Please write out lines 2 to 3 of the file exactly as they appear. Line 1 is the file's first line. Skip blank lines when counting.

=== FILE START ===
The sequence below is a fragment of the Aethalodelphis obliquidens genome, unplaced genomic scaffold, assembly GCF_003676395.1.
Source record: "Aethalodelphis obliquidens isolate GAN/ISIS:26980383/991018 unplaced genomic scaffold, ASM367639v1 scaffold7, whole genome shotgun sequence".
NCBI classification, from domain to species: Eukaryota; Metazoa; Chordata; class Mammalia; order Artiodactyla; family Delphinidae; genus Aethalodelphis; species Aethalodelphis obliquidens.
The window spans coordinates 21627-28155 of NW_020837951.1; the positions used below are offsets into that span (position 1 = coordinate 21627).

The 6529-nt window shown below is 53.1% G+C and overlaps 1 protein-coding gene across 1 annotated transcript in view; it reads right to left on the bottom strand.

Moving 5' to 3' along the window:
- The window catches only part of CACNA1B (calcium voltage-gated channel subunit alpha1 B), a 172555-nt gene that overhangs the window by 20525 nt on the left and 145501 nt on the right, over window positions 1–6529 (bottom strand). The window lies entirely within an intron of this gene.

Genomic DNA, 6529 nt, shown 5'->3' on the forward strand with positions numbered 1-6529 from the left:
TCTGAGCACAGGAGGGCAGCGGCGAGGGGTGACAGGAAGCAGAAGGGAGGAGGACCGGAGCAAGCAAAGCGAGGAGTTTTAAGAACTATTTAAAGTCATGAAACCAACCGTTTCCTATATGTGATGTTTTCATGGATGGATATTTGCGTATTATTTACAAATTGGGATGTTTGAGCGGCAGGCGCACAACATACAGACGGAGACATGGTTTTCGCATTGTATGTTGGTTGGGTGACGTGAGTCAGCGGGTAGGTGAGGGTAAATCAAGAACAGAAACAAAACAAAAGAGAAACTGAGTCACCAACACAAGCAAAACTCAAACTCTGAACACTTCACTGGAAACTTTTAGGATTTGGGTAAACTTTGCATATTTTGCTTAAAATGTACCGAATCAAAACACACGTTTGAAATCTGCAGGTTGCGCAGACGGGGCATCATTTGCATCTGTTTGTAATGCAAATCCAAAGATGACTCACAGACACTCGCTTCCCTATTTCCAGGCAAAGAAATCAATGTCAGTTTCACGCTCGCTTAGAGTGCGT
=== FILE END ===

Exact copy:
Source record: "Aethalodelphis obliquidens isolate GAN/ISIS:26980383/991018 unplaced genomic scaffold, ASM367639v1 scaffold7, whole genome shotgun sequence".
NCBI classification, from domain to species: Eukaryota; Metazoa; Chordata; class Mammalia; order Artiodactyla; family Delphinidae; genus Aethalodelphis; species Aethalodelphis obliquidens.